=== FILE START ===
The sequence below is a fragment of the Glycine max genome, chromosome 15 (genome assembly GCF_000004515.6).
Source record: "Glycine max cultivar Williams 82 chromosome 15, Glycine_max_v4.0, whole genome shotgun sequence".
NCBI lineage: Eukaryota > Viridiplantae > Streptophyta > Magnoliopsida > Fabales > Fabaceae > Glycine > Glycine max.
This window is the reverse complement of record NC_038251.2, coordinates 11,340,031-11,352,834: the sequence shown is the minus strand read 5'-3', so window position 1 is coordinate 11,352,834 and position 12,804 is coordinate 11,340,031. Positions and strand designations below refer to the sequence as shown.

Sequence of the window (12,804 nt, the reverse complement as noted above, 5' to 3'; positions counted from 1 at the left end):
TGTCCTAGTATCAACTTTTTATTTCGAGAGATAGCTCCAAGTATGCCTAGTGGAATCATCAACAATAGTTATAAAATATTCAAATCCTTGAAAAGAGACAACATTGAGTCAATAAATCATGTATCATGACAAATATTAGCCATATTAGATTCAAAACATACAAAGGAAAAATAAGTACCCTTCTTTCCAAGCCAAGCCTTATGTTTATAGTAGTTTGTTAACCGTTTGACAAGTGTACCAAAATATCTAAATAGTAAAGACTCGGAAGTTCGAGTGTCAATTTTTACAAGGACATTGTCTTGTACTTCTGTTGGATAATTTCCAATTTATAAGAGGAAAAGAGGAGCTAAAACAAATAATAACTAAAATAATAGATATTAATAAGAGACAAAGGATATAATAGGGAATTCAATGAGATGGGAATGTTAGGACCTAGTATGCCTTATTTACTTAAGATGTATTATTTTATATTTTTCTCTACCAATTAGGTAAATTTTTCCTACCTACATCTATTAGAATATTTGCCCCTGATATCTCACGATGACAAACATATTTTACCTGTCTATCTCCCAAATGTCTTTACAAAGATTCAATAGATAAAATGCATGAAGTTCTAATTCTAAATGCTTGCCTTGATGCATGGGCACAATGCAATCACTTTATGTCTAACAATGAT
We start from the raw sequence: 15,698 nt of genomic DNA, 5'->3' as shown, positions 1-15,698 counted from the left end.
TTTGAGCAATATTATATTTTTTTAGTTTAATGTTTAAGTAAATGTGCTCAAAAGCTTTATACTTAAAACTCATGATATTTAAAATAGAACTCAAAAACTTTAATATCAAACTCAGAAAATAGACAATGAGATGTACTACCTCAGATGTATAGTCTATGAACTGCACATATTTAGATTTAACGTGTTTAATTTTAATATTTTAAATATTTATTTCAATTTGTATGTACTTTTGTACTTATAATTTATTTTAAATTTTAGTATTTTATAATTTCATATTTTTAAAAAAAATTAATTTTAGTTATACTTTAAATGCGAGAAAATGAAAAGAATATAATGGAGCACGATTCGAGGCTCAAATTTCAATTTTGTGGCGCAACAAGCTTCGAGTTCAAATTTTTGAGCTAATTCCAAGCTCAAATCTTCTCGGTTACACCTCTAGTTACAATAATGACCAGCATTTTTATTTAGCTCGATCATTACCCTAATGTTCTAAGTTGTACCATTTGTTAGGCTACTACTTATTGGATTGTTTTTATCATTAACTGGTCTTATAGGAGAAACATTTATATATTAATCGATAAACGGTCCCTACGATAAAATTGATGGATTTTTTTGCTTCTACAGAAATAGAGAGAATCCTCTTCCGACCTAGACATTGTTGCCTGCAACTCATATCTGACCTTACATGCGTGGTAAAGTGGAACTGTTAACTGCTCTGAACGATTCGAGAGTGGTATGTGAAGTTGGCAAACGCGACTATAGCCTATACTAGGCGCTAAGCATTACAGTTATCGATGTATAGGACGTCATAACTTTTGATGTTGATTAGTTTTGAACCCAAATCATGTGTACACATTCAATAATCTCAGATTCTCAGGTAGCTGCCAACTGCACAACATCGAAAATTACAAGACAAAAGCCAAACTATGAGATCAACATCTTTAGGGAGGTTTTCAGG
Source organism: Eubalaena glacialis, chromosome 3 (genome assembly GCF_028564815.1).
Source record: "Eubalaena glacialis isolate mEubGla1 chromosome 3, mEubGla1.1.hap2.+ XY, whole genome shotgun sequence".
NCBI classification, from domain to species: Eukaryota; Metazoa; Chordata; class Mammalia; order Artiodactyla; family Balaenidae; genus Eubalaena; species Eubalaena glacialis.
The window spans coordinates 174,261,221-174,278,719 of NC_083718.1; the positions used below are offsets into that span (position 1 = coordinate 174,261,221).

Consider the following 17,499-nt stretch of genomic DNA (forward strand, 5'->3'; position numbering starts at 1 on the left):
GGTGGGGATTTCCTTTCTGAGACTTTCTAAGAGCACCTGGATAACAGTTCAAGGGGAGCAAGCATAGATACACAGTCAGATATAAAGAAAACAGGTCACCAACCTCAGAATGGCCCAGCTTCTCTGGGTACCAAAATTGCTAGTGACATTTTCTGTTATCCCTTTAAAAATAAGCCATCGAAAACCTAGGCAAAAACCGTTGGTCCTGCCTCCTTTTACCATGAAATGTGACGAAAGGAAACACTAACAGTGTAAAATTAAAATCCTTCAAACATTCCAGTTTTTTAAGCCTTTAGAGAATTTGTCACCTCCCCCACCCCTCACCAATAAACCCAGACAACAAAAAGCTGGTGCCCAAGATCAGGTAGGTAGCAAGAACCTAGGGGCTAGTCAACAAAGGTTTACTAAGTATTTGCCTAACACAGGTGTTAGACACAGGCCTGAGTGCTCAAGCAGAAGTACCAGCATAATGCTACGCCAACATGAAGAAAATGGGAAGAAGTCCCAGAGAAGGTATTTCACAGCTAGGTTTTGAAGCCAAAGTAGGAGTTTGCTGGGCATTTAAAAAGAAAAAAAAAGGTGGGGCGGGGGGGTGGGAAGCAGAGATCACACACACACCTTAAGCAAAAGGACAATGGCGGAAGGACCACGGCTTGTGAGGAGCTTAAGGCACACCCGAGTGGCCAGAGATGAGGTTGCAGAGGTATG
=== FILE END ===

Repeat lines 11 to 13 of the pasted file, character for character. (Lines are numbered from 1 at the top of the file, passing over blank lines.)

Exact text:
NCBI classification, from domain to species: Eukaryota; Metazoa; Chordata; class Mammalia; order Artiodactyla; family Balaenidae; genus Eubalaena; species Eubalaena glacialis.
The window spans coordinates 174,261,221-174,278,719 of NC_083718.1; the positions used below are offsets into that span (position 1 = coordinate 174,261,221).

Consider the following 17,499-nt stretch of genomic DNA (forward strand, 5'->3'; position numbering starts at 1 on the left):